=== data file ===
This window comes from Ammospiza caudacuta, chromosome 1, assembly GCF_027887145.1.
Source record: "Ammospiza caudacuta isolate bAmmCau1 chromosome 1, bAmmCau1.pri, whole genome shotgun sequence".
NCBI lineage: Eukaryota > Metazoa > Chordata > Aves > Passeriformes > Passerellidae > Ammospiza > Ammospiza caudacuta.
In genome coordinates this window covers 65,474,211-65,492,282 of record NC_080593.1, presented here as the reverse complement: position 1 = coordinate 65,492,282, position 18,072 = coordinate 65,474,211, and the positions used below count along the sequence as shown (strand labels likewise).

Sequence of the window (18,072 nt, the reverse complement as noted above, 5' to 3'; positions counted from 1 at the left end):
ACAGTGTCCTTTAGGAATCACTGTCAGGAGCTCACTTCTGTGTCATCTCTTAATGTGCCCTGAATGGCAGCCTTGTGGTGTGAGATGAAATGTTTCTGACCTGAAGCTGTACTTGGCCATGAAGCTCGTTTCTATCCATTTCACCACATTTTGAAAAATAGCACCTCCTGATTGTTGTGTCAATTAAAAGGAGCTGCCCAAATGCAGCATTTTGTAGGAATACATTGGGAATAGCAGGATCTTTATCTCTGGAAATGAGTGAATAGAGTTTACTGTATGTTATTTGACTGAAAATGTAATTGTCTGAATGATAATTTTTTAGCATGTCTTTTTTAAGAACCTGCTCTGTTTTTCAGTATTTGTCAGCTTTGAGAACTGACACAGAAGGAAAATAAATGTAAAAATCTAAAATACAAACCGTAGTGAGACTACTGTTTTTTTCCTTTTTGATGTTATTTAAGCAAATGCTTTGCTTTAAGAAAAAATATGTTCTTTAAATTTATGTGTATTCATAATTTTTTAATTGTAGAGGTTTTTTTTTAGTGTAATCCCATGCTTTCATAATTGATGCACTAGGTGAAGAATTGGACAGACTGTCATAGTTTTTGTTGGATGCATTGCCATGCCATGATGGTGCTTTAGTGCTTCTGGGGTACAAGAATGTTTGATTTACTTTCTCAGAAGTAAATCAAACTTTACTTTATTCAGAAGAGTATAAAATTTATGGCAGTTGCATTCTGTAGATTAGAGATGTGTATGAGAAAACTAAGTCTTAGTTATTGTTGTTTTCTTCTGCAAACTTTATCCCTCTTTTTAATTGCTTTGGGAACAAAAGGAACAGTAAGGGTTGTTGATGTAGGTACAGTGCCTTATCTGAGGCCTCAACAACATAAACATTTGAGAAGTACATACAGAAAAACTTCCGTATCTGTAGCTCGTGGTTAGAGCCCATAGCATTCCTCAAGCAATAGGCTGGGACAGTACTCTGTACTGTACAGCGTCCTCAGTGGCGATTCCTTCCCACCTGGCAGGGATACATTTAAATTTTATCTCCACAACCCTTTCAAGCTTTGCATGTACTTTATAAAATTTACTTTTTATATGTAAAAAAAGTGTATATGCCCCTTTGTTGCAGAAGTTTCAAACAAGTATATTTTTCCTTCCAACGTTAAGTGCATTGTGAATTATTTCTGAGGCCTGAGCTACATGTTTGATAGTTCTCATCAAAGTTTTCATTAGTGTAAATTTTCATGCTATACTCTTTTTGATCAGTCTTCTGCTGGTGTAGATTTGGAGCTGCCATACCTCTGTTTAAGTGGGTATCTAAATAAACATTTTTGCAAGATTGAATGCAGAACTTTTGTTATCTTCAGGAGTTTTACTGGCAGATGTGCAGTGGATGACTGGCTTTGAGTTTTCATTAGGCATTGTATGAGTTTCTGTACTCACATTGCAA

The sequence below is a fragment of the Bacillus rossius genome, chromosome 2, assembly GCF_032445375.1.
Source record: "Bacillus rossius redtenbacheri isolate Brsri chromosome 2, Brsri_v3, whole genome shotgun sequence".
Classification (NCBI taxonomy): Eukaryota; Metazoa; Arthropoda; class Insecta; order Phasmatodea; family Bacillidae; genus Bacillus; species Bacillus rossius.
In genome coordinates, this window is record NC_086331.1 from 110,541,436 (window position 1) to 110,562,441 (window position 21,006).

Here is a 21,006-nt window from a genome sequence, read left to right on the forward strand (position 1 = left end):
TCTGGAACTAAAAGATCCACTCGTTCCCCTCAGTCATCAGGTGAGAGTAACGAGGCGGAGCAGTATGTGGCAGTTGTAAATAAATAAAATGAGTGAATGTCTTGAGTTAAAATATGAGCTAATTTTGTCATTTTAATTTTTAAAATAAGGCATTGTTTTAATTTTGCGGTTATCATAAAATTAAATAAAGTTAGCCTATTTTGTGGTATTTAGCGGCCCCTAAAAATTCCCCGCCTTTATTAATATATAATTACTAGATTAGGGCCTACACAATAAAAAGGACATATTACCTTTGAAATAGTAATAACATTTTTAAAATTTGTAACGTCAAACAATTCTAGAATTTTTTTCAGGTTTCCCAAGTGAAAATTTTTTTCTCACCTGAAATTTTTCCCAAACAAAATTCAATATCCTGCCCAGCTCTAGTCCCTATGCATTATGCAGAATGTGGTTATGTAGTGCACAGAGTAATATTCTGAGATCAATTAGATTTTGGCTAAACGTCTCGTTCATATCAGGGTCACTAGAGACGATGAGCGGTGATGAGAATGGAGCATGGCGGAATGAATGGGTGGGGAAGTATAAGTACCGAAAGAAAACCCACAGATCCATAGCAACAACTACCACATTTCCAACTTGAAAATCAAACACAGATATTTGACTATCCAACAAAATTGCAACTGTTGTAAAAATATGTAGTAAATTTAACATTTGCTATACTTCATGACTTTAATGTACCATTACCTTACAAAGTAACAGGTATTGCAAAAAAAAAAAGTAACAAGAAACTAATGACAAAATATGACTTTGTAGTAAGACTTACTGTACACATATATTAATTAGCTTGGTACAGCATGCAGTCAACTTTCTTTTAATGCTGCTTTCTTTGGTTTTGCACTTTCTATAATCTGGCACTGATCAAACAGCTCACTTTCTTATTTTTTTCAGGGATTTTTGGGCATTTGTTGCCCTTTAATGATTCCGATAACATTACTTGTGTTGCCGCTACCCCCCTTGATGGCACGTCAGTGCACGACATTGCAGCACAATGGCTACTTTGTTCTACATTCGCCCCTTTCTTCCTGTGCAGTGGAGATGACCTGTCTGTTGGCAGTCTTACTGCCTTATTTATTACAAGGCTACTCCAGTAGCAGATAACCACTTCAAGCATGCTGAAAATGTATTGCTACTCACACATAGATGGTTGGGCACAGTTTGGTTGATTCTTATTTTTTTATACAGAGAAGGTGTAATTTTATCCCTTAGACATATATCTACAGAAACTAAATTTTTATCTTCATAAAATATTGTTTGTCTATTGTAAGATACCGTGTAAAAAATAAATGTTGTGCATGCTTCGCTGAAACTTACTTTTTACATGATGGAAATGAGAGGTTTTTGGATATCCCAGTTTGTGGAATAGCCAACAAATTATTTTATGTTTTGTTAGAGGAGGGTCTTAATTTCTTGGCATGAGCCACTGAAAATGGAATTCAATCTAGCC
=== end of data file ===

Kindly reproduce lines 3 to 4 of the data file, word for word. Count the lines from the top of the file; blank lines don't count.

NCBI lineage: Eukaryota > Metazoa > Chordata > Aves > Passeriformes > Passerellidae > Ammospiza > Ammospiza caudacuta.
In genome coordinates this window covers 65,474,211-65,492,282 of record NC_080593.1, presented here as the reverse complement: position 1 = coordinate 65,492,282, position 18,072 = coordinate 65,474,211, and the positions used below count along the sequence as shown (strand labels likewise).